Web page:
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Urology/pneumaturia,recurrent Klebsella bladder infection


Dr, I am wondering why I am having such a hard time getting my Dr.s to treat my recurrent bladder infections...BECAUSE they think I have a fistula, although all tests so far do not show one, but do show air is present in my bladder.  For 1 1/2 years I have had recurrent bladder infections and at first I would get antibiotics only when I was symptomatic (ie MISERIBLE), but 5 months ago, I started passing large amounts of air (FARTS) thru my urethra leaving no doubt now as to why I've reported "bubbles" leaking out of me for at least 1 1/2 years.  I just didn't know for sure where they were coming from till it got undeniable.Now the Dr's have told me that they prefer I do not take antibiotics until absolutely necessary, which they say is high fever and chills.  I am a medically retired RN with cardiomyopathy, CFIDS, Fibromyagia.  I was just diagnosed with DM and started on Metformin. I take 5mg of prednisone QD as well as cardiac medications.  I keep telling each doctor or surgeon exactly how the infections start.  Again and again.  Everyone just keeps running me thru all the Abdominal testing looking for the fistula.  They can't find it.  In meantime, when I get very sick I go in and get urine culture and when it gets outrageously high, they finally put me on antibiotics.  Within 4-6 urine changes smell, and as days go on gets cloudy, foul with stuff all throughout it from mucous to blood to clots, to bright red jelly rasberry sized things, occasionally things that look like lentils covered in hard mucous and when dry look mottled and biological, but not crystalized. Now I have speckled urine.  Cloudy orange urine with firm looking red dots...10 or more in a urination into a hat, not into the toliet.  I feel like I am having to get sicker and sicker before I go in and get the cultures cause lord knows they won't start me on antibiotics until the culture comes back...which sometimes takes 5-6 days before I get a call back telling me of the RX.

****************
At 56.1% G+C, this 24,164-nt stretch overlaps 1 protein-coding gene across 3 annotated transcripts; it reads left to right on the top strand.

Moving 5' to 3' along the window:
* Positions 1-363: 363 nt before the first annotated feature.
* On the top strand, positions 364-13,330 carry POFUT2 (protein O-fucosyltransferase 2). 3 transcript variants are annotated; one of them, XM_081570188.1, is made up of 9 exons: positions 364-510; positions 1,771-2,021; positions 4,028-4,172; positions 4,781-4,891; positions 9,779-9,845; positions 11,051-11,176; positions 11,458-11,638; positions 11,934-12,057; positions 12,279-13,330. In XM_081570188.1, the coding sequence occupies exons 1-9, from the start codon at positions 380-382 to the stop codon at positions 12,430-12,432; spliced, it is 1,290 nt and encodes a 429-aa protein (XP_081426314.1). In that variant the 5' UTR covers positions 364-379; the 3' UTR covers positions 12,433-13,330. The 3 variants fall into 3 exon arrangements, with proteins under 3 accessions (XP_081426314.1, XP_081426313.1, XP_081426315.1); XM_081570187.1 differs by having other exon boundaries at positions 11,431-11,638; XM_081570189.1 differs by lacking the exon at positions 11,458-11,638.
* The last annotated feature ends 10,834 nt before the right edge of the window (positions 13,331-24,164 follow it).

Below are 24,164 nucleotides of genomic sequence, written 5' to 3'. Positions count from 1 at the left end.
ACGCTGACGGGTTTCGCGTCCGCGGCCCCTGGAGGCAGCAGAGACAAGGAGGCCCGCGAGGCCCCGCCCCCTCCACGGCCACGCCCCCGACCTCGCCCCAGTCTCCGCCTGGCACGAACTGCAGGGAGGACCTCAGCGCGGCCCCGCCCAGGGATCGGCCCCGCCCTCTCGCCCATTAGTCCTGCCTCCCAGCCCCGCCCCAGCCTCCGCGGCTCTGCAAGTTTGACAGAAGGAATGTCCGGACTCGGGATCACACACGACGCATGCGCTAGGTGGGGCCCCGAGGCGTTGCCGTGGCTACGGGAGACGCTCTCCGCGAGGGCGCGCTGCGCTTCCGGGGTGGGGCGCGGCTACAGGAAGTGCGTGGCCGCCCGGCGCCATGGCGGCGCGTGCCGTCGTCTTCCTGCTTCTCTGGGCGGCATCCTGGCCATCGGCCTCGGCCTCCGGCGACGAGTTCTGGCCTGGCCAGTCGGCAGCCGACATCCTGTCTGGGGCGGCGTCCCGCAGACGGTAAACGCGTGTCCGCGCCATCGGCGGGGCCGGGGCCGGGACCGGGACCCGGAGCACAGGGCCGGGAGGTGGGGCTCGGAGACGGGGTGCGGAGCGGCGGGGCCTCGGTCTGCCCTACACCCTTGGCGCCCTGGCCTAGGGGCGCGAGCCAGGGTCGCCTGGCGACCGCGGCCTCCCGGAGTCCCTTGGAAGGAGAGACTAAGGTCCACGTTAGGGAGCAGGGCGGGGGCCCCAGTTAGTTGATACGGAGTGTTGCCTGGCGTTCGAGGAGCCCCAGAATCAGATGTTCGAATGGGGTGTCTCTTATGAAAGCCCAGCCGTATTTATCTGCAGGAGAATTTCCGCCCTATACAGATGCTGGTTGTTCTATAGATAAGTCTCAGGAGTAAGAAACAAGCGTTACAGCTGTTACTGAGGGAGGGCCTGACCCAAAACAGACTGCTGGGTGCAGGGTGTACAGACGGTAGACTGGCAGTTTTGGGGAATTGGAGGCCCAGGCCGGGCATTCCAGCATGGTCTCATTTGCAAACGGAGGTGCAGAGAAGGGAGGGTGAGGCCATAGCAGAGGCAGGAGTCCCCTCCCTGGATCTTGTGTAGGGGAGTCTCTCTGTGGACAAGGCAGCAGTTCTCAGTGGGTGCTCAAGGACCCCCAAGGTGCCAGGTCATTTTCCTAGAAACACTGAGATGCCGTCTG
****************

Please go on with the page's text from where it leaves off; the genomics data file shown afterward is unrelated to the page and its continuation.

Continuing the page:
I don't want surgery if not necessary and don't want to take antibiotics if I don't need them, but I have a constant dull ache in my R flank that just doesn't seem to be an issue when I mention it.  The surgeon said the GI doctor would need to determine if I have Crohns (@57 years old??) and treat it first.  But after the GI doctors checked the colon, they said no other followup was needed other than pathology for a polyp.  They felt it was unlikely I needed a Crohns workup since I was already diagnosised with IBS years ago and Small Bowel Overgrowth and treated for that 2 years ago. one knows where the infection is coming from. There is not any air within the tissues of the urinary tract.

Can you help me understand what causes the firm round red dots in my urine.  I know about blood clots and mucus and stones ...but for the life of me I can't figure out what causes my polka dot urine.

Tanya, as you might imagine, for this type of problem it is not possible for me to make an exact diagnosis or give recommendations over the internet because of the inability to take a more complete history and do a physical examination.  However, I shall try to help you.